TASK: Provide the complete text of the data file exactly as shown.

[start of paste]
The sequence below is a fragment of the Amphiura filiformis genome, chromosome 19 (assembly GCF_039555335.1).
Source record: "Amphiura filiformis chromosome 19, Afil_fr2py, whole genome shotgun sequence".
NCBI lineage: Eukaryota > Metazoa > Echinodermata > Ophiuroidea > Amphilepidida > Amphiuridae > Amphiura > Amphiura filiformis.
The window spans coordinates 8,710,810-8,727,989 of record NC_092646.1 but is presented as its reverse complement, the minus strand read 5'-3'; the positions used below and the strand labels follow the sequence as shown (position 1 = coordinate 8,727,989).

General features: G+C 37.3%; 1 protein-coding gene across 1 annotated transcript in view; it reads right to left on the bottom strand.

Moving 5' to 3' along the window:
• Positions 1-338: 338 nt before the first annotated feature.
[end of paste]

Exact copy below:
The sequence below is a fragment of the Amphiura filiformis genome, chromosome 19 (assembly GCF_039555335.1).
Source record: "Amphiura filiformis chromosome 19, Afil_fr2py, whole genome shotgun sequence".
NCBI lineage: Eukaryota > Metazoa > Echinodermata > Ophiuroidea > Amphilepidida > Amphiuridae > Amphiura > Amphiura filiformis.
The window spans coordinates 8,710,810-8,727,989 of record NC_092646.1 but is presented as its reverse complement, the minus strand read 5'-3'; the positions used below and the strand labels follow the sequence as shown (position 1 = coordinate 8,727,989).

General features: G+C 37.3%; 1 protein-coding gene across 1 annotated transcript in view; it reads right to left on the bottom strand.

Moving 5' to 3' along the window:
• Positions 1-338: 338 nt before the first annotated feature.